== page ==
Disputes between neighbours on property boundaries

VIKING gardening specialist Manfred Putz is also a sworn and court-certified expert in Austria and gives well-founded advice.

Austrian neighbourhood law from the point of view of a sworn, court-certified horticultural expert

The Austrian Civil Code Amendment Act, which entered into force on 1 July 2004, provides adversely affected property owners the legal means to defend themselves against shadowing from third-party trees and shrubs on neighbouring properties.

Legislation aimed at alleviating problems
The new legislation was intended to introduce the right to light by enshrining a consideration requirement among neighbours in the form of a law and thereby go some way towards alleviating problems with regard to plants on property boundaries.

Disputes involving trees have become an issue owning to the high building density. Ever smaller properties and home owners' privacy needs have evidently resulted in intolerable nuisances for neighbours.

The Austrian Ombudsman Board provided the decisive impetus for this law. The legislators were generally very reticent in this matter owing to concerns that it might further exacerbate the potential for disputes between neighbours.
The new neighbourhood law relates without exception to trees and shrubs. Neighbours encroached upon by the shade of third-party buildings remain unentitled to invoke this civil neighbourhood law. Here, the building regulations and codes of the Austrian counties must be adhered to. To date, the principle that the property owner is entitled to plant trees and other plants up to the boundary of the property without observing any clearance regulations has applied according to Austrian law. This provision remains unchanged in the legislation.

In order to relieve the burden on the courts, the legislators have set up an arbitration service which is tasked with achieving out-of-court settlements in advance of judicial disputes. This arbitration service is available at the premises of the Chamber of Agriculture, the Chamber of Notaries Public and the Chamber of Lawyers.

On the law and its practical implementation from the point of view of a horticultural expert:

Section 364, ABGB (Austrian Civil Code):
1.) Fundamentally, the exercise of property rights applies only insofar as the rights of third parties are not interfered with and the restrictions stipulated in the legislation relating to the maintenance and promotion of the public good are not violated. In particular, the owners of neighbouring properties must act with consideration for one another in the exercise of their rights.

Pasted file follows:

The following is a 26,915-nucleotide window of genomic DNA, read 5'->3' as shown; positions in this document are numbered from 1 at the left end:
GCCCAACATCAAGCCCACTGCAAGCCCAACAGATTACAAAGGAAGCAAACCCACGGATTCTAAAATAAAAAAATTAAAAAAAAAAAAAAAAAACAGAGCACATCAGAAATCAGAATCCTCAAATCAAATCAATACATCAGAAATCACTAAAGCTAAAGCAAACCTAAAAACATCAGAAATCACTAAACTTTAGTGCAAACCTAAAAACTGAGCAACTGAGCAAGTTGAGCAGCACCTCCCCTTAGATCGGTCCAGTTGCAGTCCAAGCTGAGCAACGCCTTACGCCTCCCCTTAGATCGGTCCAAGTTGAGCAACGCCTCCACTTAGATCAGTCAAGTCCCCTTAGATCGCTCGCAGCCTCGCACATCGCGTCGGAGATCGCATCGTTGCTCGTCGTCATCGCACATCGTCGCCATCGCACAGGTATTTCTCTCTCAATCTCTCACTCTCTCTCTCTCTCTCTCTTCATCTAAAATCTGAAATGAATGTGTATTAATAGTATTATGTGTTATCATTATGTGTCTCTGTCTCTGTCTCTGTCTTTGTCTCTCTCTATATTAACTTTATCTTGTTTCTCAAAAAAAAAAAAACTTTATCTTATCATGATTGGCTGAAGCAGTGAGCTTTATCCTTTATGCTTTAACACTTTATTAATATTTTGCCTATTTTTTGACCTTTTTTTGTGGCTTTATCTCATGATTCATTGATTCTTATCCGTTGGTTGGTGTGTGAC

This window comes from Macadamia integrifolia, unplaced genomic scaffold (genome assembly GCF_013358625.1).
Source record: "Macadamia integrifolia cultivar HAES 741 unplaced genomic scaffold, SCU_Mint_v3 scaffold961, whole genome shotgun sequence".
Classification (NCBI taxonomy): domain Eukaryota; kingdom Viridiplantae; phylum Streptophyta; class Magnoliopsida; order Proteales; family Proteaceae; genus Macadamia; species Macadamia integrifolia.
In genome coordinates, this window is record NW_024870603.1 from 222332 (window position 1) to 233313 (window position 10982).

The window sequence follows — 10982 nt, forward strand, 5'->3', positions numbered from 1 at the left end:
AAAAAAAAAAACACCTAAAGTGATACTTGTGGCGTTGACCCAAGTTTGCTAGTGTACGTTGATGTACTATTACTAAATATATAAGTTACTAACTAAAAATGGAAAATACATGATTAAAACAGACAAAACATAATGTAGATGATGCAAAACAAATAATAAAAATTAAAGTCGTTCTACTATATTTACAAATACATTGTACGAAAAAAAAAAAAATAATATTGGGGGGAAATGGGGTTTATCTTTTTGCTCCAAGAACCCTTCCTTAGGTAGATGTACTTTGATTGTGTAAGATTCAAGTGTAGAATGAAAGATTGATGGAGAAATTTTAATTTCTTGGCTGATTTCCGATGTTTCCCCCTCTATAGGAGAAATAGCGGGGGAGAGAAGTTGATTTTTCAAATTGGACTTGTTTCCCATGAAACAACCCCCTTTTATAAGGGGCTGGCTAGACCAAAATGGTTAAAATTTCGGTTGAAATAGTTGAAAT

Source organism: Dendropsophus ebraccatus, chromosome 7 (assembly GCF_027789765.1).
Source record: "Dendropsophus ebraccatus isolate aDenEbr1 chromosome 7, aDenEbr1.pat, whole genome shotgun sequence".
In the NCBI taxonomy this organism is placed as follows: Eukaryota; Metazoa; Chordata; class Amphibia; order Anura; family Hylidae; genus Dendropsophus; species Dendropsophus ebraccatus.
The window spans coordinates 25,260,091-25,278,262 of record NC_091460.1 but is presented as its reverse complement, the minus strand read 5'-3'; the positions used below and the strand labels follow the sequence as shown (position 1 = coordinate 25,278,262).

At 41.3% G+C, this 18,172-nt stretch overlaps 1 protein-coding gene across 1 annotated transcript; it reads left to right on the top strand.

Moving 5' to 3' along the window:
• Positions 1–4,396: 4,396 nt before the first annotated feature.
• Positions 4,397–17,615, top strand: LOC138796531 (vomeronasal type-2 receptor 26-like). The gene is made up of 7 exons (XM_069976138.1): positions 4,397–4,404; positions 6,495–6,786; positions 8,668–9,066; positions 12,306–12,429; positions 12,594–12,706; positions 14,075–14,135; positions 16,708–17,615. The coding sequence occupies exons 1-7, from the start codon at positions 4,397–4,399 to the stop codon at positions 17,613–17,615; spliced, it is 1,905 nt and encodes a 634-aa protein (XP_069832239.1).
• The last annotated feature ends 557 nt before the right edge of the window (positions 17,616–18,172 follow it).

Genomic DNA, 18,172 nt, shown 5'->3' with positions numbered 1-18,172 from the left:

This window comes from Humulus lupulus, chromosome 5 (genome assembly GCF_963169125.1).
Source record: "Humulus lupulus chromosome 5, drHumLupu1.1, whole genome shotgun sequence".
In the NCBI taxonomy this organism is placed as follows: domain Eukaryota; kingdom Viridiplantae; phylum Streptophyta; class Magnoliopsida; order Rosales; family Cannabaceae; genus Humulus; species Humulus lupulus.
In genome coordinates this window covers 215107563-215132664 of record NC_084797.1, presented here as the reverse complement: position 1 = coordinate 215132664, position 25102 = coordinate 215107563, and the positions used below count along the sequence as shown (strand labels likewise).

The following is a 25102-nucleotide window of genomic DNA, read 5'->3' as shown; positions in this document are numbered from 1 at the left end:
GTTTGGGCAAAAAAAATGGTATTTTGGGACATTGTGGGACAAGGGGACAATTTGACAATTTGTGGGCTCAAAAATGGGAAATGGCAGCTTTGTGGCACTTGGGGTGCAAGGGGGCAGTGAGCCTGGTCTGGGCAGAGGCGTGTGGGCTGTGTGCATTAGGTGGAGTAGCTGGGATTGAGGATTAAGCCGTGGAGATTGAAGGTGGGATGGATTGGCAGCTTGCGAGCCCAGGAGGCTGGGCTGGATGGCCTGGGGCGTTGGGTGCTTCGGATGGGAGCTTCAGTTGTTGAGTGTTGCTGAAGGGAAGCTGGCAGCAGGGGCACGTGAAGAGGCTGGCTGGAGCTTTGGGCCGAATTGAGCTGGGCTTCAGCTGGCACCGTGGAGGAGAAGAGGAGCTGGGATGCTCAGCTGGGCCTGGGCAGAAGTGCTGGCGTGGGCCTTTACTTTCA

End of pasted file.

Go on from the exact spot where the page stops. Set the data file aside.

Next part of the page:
The property owner may prohibit a neighbour from causing nuisance from the latter’s property through wastewater, smoke, heat, odour, noise, vibration or similar, insofar as it exceeds normal local levels and significantly interferes with the habitual use of the property. Direct emission without legal title is impermissible under any circumstances.

Moreover, the property owner may prohibit a neighbour from causing nuisance through trees or other plants due to the depravation of light or air insofar as it exceeds the level indicated in Section 2 and results in an unreasonable impairment in the use of the property.

Federal and Land legislation covering the protection of or against trees and other plants, in particular covering forest, meadow, townscape, nature and tree protection, remains unaffected.

For the first time, consideration for property owners has been enshrined in law. Whether a potential "negligence“ can be derived in advance, when the neighbour recognises that an unacceptable nuisance is to be expected, will become evident during practical application of the legislation in the courts. Fundamentally, however, "consideration" is difficult to define with regard to the litigants. The respective neighbours' interests may differ entirely.

For the expert, consideration has been neglected when an intolerable situation ensues for the adversely affected party, whereby he is no longer able to cut the vegetation himself (e.g. high trees directly on the property boundary).

In principle, action on the part of the adversely affected neighbour is important and recommendable. If the feeling arises that the normal local level is likely to have been exceeded and an unacceptable nuisance is being caused to the neighbouring property (moss formation, stunted plant growth due to shadows, impairment of solar collectors, permanent shadowing of a swimming pool or terrace), it is advisable to respond and draw the neighbour's attention to the matter in writing.

In the case of rows of trees planted in the direct vicinity of residential buildings, it is recommendable to put up resistance at an early stage. However, it must be borne in mind that natural leaf and needle fall as well as falling fruits should be regarded as normal local events, even in the case of rain gutters becoming blocked.
If an existing old row of trees obscures the incidence of light, this is a normal local circumstance and does not constitute grounds for remedy of the nuisance.

Section 422, ABGB: